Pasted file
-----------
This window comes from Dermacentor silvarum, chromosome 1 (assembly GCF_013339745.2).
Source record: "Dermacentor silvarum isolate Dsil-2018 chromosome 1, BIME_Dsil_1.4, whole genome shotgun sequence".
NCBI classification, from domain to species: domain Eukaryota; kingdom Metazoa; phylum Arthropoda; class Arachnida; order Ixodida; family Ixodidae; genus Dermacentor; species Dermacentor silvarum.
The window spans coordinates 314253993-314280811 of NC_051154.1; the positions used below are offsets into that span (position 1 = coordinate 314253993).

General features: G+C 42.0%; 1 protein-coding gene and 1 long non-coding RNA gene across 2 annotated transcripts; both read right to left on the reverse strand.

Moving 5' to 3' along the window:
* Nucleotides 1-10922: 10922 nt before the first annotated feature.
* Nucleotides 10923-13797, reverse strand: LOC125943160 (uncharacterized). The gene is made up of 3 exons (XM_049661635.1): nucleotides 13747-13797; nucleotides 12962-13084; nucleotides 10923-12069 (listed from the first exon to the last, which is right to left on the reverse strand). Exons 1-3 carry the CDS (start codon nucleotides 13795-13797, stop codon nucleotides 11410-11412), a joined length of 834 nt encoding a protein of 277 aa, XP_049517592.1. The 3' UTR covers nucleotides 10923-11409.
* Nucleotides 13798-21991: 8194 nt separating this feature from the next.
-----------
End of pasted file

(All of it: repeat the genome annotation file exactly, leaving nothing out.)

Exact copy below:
This window comes from Dermacentor silvarum, chromosome 1 (assembly GCF_013339745.2).
Source record: "Dermacentor silvarum isolate Dsil-2018 chromosome 1, BIME_Dsil_1.4, whole genome shotgun sequence".
NCBI classification, from domain to species: domain Eukaryota; kingdom Metazoa; phylum Arthropoda; class Arachnida; order Ixodida; family Ixodidae; genus Dermacentor; species Dermacentor silvarum.
The window spans coordinates 314253993-314280811 of NC_051154.1; the positions used below are offsets into that span (position 1 = coordinate 314253993).

General features: G+C 42.0%; 1 protein-coding gene and 1 long non-coding RNA gene across 2 annotated transcripts; both read right to left on the reverse strand.

Moving 5' to 3' along the window:
* Nucleotides 1-10922: 10922 nt before the first annotated feature.
* Nucleotides 10923-13797, reverse strand: LOC125943160 (uncharacterized). The gene is made up of 3 exons (XM_049661635.1): nucleotides 13747-13797; nucleotides 12962-13084; nucleotides 10923-12069 (listed from the first exon to the last, which is right to left on the reverse strand). Exons 1-3 carry the CDS (start codon nucleotides 13795-13797, stop codon nucleotides 11410-11412), a joined length of 834 nt encoding a protein of 277 aa, XP_049517592.1. The 3' UTR covers nucleotides 10923-11409.
* Nucleotides 13798-21991: 8194 nt separating this feature from the next.